Thus, these elements of tragic drama can not be challenged in this
While we need to consider that Macbeth strives on power, and in
doing so loses his values of humility and humanity, it should not be
forgotten that Macbeth does, at certain times, feel remorse for things
he has done.
In Act 2, Scene 2, Macbeth confides in Lady Macbeth after the murder
But wherefore could not I pronounce “Amen”? I had most need of
blessing, and “Amen” Stuck in my throat.
Methought I heard a voice cry “Sleep no more! Macbeth does murder
sleep,” the innocent sleep, Sleep that knits up the
raveled sleave of care, The death of each day’s life, sore labor’s
bath, Balm of hurt minds, great nature’s second course, Chief
nourisher in life’s feast-
Macbeth shall sleep no more. In this scene, he shows great
turmoil over the deed he has done. Thus the reader is shown that
Macbeth is acting out deeds that go against his conscience, that he
regrets his actions, and that the prophecies are unfolding.
But is this apology enough to stimulate pity within the reader? After
all, the man just committed his first of many murders! His
contrition seems to fade as his want of power flourishes.
So Macbeth continues-the powers of evil feeding on every move he
makes-to make way for his advancement as prophesied by the witches. He
hires his men to eliminate Banquo, a threat to his cumulative reign.
Having Banquo out of the way, Macbeth surges with the sense of power.
There is no doubt that he is acting on the impulses that were
stimulated by the first prophecies of his fate. In Act 4 Scene 1, he
returns to the three witches, desiring more information regarding his
fortune. They in turn assure him that “none of woman born shall harm
Macbeth.” Invincible power! Macbeth forgets the other two prophecies:
Macbeth! Macbeth! Macbeth! Beware Macduff, Beware the Thane of Fife…
Be lion-mettled, proud, and take no care Who chafes, who frets, or
where conspirers are. Macbeth shall never vanquished be
until Great Birnam Wood to high Dunsinane Hill Shall come against him.
The witches have spoken again, with unforeseeable truth. Macbeth
leaves the dreaded sisters, blinded by his own ambition. Let
the players play! He is assured that he is indestructible, for how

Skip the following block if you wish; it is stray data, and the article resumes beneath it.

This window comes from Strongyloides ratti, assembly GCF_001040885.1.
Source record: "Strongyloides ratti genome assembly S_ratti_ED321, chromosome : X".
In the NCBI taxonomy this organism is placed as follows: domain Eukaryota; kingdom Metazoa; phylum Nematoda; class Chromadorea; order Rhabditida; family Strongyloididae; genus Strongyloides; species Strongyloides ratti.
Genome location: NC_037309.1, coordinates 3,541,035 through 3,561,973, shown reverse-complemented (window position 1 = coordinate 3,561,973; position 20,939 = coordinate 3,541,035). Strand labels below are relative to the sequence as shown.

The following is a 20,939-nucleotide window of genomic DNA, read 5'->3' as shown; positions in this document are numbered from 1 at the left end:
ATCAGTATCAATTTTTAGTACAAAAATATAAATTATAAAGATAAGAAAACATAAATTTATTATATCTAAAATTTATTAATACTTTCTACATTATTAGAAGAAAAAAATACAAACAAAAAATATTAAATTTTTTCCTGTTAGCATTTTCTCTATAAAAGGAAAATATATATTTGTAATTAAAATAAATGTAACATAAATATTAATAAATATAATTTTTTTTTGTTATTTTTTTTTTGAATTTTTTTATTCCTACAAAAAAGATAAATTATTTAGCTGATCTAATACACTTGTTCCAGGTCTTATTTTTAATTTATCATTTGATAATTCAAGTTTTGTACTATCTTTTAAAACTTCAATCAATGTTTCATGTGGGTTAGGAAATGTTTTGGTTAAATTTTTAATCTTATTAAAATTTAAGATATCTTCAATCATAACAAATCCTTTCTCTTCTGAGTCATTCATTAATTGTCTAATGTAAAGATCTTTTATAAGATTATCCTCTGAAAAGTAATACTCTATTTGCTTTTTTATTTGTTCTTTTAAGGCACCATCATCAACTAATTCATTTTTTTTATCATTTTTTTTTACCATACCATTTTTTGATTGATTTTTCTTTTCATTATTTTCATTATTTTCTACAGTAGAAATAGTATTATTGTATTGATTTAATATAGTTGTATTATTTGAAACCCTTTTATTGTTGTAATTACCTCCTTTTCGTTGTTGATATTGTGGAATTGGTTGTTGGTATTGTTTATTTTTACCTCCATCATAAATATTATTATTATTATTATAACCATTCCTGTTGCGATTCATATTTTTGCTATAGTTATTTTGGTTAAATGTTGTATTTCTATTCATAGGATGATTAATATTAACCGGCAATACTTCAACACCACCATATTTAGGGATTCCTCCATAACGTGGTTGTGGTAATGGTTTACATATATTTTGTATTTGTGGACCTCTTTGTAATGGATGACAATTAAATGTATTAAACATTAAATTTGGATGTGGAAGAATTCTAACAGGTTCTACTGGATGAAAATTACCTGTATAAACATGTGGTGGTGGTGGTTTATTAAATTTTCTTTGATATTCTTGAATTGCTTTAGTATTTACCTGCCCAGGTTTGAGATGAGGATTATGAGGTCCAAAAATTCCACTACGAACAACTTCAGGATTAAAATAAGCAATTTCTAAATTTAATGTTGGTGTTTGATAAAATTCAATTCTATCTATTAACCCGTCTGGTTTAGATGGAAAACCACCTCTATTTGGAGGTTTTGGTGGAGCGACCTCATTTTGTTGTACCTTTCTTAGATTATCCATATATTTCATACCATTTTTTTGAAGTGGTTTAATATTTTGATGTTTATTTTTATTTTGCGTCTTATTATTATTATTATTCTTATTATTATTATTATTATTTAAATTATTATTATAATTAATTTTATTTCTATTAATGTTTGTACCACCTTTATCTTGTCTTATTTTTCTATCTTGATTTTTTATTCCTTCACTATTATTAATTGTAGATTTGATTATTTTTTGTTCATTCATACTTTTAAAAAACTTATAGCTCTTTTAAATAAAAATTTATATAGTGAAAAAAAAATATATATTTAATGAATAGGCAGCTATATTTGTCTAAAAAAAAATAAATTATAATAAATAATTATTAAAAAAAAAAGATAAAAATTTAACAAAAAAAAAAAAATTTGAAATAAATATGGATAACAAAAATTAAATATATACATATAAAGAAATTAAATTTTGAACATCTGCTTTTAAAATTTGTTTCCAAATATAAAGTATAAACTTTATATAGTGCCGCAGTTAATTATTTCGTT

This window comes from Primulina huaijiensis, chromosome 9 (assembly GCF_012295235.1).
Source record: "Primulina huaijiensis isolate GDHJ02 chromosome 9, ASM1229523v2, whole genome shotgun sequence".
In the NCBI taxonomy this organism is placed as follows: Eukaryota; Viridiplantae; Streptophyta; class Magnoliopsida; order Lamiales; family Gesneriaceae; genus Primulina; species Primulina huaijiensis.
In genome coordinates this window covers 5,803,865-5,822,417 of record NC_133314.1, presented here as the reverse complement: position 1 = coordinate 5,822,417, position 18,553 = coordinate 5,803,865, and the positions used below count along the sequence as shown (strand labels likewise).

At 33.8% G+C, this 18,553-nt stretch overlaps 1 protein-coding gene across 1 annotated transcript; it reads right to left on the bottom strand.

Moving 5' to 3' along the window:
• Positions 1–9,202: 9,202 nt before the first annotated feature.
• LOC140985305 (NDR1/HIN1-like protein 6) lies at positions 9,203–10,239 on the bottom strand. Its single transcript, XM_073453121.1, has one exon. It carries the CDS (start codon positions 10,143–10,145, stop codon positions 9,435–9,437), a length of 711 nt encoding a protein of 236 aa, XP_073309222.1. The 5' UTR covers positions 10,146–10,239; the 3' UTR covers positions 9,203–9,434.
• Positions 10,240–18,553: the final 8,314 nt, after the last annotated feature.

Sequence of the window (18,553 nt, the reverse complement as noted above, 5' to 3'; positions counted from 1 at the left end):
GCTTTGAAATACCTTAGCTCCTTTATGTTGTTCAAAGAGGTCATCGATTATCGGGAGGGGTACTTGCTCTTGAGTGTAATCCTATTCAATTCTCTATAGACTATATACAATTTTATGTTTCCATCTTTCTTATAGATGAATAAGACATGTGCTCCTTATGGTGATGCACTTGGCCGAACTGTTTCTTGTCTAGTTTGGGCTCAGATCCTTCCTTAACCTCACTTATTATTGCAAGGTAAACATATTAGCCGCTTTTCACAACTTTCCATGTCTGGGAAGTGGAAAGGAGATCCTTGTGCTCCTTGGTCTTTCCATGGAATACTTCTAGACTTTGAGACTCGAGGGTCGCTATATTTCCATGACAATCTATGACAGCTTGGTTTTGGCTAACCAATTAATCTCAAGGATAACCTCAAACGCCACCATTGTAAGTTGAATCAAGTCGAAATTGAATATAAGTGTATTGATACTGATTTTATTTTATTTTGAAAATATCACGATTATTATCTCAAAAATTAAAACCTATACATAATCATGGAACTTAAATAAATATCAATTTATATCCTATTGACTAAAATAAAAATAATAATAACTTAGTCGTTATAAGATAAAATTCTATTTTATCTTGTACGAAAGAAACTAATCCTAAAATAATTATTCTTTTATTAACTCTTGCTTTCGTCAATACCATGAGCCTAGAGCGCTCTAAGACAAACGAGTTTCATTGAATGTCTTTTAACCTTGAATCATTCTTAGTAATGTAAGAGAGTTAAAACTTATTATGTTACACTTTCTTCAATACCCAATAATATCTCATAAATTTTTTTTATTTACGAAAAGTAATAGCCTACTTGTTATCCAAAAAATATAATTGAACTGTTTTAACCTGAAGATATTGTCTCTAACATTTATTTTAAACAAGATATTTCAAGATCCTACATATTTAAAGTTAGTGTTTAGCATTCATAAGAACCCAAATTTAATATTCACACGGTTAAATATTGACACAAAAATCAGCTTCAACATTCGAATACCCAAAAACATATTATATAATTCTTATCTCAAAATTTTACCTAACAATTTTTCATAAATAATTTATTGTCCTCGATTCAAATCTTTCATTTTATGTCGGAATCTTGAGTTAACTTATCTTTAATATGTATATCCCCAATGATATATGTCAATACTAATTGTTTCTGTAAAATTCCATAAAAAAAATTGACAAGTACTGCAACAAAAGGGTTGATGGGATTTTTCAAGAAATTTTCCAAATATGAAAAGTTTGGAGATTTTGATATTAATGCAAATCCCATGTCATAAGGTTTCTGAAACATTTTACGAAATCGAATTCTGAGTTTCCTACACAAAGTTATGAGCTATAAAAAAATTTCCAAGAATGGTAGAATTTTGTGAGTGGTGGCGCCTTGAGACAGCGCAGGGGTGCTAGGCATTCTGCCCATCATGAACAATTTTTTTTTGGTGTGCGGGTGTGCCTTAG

could Macduff, a man of woman born, hurt him? How could the Birnam
Wood come to Dunsinane Hill?
Preposterous! Macbeth leads on, confident, bold, and unvictimized. He
flashes his power, exalts himself, and fears no one, not even himself.
He no longer cares that he does not sleep. Act 5 Scene 3 opens with
Bring me no more reports. Let them fly all!
Till Birnam Wood remove to Dunsinane,
I cannot taint with fear. What’s the boy Malcolm? Was he not born of
woman? The spirits that know All mortal consequences
have pronounced me thus:
“Fear not, Macbeth. No man that’s born of woman Shall e’er have power
Then fly, false thanes,
And mingle with the English epicures! The mind I sway by and the heart
I bear Shall never sag with doubt nor shake with fear.
Having possession of all the confidence in the world, or at
least thinking he does, Macbeth proceeds in a boisterous manner.
His fate, once prophesied to him, has now acquired complete control.
He has the titles promised him. He has found protection in the
strength of witch’s words.
How can the reader pity such a fool? The only thing to do is
laugh at him, for it can be sure that these prophecies which Macbeth
has ignored will come to pass; Macbeth will no doubt fall. And he
does. Macduff, figuratively but not literally of woman born, holds the
rest of the confidence in the world. Macduff, the Arnold
Schwarzenegger of Shakespearean lords, does the impossible and brings
the wood to the hill, and brings the fall of the great and powerful
Macbeth. A tragic ending? I’d say not. A tragic ending would have been
for Macduff to fall under Macbeth. A tragic ending would have seen